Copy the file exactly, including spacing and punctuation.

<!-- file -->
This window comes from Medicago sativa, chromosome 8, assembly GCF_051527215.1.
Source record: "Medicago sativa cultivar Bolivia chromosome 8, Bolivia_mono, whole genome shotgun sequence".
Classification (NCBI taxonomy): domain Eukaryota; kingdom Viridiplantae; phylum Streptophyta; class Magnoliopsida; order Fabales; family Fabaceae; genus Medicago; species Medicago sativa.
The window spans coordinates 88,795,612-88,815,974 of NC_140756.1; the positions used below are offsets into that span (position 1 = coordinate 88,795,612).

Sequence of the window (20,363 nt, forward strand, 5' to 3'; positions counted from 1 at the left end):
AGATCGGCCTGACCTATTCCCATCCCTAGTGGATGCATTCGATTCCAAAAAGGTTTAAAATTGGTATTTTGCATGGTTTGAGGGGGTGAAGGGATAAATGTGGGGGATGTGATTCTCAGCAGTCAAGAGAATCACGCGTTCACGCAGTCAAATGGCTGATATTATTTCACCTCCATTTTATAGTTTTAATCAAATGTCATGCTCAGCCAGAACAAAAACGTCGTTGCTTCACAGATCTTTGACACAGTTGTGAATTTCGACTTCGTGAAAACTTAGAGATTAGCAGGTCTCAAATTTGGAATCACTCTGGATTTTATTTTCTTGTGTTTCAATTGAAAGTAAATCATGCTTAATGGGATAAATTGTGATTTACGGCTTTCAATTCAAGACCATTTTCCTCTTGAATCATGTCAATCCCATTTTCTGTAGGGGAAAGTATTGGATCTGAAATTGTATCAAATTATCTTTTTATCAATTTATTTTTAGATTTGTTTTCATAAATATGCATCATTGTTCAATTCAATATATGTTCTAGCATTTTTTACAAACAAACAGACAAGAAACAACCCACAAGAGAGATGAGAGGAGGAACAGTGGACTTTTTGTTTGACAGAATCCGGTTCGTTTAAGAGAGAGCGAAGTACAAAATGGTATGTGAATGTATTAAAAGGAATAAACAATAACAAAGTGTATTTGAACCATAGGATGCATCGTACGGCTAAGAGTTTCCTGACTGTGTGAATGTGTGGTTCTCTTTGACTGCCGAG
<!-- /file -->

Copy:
This window comes from Medicago sativa, chromosome 8, assembly GCF_051527215.1.
Source record: "Medicago sativa cultivar Bolivia chromosome 8, Bolivia_mono, whole genome shotgun sequence".
Classification (NCBI taxonomy): domain Eukaryota; kingdom Viridiplantae; phylum Streptophyta; class Magnoliopsida; order Fabales; family Fabaceae; genus Medicago; species Medicago sativa.
The window spans coordinates 88,795,612-88,815,974 of NC_140756.1; the positions used below are offsets into that span (position 1 = coordinate 88,795,612).

Sequence of the window (20,363 nt, forward strand, 5' to 3'; positions counted from 1 at the left end):
AGATCGGCCTGACCTATTCCCATCCCTAGTGGATGCATTCGATTCCAAAAAGGTTTAAAATTGGTATTTTGCATGGTTTGAGGGGGTGAAGGGATAAATGTGGGGGATGTGATTCTCAGCAGTCAAGAGAATCACGCGTTCACGCAGTCAAATGGCTGATATTATTTCACCTCCATTTTATAGTTTTAATCAAATGTCATGCTCAGCCAGAACAAAAACGTCGTTGCTTCACAGATCTTTGACACAGTTGTGAATTTCGACTTCGTGAAAACTTAGAGATTAGCAGGTCTCAAATTTGGAATCACTCTGGATTTTATTTTCTTGTGTTTCAATTGAAAGTAAATCATGCTTAATGGGATAAATTGTGATTTACGGCTTTCAATTCAAGACCATTTTCCTCTTGAATCATGTCAATCCCATTTTCTGTAGGGGAAAGTATTGGATCTGAAATTGTATCAAATTATCTTTTTATCAATTTATTTTTAGATTTGTTTTCATAAATATGCATCATTGTTCAATTCAATATATGTTCTAGCATTTTTTACAAACAAACAGACAAGAAACAACCCACAAGAGAGATGAGAGGAGGAACAGTGGACTTTTTGTTTGACAGAATCCGGTTCGTTTAAGAGAGAGCGAAGTACAAAATGGTATGTGAATGTATTAAAAGGAATAAACAATAACAAAGTGTATTTGAACCATAGGATGCATCGTACGGCTAAGAGTTTCCTGACTGTGTGAATGTGTGGTTCTCTTTGACTGCCGAG